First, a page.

Essential Christmas

But I do love Christmas cards.
I don't send many these days - postage being so exorbitant - but I am very choosy about what I buy. They have to pass some indefinable yardstick. They have to really appeal to me, even if they are not conventionally beautiful. And - pleased as I am to receive any cards at all these days, I have a definite marking system for the ones I do get. Every year I keep one or two that I specially like, which are hung vertically on ribbons, and each Christmas all the 'specials' from previous years come out of their box and decorate the walls all over again.

One of my 'specials'

Perhaps loving Christmas cards is also about anticipation. To me, this last week or so before Christmas is almost the best bit of all.

I love midwinter, the days getting shorter and shorter, the trees bare against the darkening sky, the stars fierce and brilliant, houses filled with light and, despite the horrors of the world, everyone looking forward to something, whatever that may be.

Here we are, in the deepest dark of the year, the long, cold reaches of winter still to come, the slow return of the light tantalisingly ahead as the earth pauses - pivoting, slowly turning towards her next brave horizon; yet hidden within the folds of her dark skirts is Christmas, like a warm heart glowing in the depths of the night, a bright kernel shrouded in velvet.


  1. Glad you kept warm and cosy as the West seemed to have taken the brunt of the storms.
    Yes, I do like sending and receiving Christmas cards but I really think the cost of postage is acting as a deterrent - I was horrified at how much stamps cost me this year.
    I do like carols but I think it's the decorations, especially the tree, which spells Christmas for me. They really seem to tie in with the ancient tradition of a festival to lift the spirits in the midst of winter.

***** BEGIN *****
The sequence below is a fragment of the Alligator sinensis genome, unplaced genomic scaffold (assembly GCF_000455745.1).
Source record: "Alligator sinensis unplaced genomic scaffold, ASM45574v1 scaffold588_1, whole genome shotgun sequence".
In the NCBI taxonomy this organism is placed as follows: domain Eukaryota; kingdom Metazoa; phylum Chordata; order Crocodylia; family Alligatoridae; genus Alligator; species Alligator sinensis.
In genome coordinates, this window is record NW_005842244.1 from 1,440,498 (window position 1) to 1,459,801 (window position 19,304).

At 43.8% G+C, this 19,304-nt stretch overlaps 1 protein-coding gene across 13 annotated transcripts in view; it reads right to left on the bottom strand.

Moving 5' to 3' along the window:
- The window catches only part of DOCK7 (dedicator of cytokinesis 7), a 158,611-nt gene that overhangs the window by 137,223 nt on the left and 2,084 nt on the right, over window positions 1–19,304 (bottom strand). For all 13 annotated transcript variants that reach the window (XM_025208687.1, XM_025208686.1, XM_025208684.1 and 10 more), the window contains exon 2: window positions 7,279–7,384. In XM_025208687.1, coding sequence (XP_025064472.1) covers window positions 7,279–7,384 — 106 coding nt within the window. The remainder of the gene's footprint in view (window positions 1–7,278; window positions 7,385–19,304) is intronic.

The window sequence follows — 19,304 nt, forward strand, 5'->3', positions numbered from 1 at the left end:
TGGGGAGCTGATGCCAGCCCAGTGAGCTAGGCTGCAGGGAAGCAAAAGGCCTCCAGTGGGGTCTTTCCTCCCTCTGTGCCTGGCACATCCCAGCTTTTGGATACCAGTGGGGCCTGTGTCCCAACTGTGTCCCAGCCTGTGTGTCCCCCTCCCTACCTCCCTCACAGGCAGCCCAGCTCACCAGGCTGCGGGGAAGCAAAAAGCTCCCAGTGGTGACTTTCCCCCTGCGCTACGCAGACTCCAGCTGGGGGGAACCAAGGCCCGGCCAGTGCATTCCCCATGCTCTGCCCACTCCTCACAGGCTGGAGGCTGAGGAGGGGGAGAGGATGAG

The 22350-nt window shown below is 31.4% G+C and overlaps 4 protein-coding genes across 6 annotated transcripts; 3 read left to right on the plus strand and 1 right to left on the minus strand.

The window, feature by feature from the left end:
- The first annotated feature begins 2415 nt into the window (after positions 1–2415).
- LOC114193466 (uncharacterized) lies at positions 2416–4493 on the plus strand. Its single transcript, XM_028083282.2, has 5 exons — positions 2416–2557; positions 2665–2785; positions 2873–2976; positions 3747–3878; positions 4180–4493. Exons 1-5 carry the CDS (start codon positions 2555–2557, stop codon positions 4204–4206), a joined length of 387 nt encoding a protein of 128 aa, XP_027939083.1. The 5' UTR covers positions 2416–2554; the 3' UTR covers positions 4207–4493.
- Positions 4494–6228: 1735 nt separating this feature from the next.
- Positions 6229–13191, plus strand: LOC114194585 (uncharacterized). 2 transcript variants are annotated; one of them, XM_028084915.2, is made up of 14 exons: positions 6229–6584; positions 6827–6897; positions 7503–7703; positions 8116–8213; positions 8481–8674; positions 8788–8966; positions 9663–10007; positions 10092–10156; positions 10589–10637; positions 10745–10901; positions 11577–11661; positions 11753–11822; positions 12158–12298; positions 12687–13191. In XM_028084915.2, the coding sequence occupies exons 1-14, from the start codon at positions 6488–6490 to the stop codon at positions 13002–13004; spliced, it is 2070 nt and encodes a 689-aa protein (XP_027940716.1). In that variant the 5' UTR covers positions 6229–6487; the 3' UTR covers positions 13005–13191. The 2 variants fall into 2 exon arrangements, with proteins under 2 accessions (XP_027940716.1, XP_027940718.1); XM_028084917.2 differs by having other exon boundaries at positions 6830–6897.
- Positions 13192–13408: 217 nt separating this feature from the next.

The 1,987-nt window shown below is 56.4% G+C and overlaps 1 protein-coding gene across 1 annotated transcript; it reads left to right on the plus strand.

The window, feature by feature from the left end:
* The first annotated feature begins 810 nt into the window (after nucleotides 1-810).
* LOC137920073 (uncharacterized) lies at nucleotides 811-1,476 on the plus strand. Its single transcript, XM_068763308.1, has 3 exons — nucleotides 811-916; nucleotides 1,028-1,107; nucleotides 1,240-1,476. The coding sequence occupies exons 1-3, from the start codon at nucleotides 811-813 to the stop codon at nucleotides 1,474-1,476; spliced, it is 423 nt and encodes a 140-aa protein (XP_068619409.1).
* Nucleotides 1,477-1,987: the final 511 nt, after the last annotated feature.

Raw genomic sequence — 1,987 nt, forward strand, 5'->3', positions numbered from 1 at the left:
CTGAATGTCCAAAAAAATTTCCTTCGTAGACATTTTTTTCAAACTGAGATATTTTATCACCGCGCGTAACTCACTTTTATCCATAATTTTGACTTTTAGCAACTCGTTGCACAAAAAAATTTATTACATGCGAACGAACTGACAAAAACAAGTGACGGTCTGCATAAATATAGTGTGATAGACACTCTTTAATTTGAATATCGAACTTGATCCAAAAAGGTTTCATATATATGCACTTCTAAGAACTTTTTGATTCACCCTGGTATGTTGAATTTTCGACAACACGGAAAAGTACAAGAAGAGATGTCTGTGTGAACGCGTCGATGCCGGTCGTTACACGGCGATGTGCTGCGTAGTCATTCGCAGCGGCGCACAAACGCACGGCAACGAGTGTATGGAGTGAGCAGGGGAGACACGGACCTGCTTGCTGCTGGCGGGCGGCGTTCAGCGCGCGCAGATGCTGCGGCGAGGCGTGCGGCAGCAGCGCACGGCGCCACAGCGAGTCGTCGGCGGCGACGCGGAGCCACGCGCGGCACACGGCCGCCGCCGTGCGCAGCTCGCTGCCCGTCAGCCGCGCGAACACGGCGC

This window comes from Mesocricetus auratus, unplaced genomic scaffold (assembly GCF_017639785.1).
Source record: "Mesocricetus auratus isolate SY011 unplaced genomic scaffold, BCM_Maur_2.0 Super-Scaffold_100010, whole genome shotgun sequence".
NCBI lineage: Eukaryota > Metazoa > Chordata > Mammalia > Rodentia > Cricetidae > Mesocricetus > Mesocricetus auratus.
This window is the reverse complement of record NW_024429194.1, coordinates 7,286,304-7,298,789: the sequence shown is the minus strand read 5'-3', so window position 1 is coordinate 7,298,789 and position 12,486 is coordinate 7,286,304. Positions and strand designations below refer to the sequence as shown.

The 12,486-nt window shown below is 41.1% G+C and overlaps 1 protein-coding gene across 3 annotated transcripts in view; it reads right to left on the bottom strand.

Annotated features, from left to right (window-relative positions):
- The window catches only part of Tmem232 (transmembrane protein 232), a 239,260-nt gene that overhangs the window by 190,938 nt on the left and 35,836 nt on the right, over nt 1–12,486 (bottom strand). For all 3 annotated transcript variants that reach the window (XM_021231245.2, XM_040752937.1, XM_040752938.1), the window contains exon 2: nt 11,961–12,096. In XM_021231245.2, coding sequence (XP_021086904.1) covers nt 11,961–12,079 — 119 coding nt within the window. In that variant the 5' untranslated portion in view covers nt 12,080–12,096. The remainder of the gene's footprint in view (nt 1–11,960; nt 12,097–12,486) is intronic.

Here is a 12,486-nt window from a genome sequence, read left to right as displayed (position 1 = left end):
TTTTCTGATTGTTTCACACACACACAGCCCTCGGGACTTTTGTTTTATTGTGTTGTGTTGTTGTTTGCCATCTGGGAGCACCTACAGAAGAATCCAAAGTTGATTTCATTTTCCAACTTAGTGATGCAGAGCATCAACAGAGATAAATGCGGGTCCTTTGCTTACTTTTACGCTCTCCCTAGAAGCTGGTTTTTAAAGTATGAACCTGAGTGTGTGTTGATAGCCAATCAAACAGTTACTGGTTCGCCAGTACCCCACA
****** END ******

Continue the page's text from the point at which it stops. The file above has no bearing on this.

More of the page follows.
2. A friend and I spoke of wind yesterday--how instinctively we associate it with dark nights, something mysterious and even a bit ominous just beyond our walls.

  3. I love your posts; I often read them but rarely comment. But just wanted to let you know how much I've enjoyed them over this past year, and how I look forward to them in 2014. I love the way you describe the winter months, and I agree also about Christmas cards. A few years ago, I bought a cork board and I wrapped it in beautiful blue and silver wrapping paper. As Christmas cards came in, I tacked each one onto the board until it was full - and overflowing. I fully expected when I removed the cards to see Christmas wrapping paper in shreds but to my surprise, I couldn't tell that holes had ever been in it. I am going on my 10th Christmas now with the same cork board and same wrapping paper. It's kept in the living room where I can enjoy looking at it through the holiday season. Merry Christmas to you!

  4. Fantastic read very cold and snow on the mountains .Snow sports on the hill.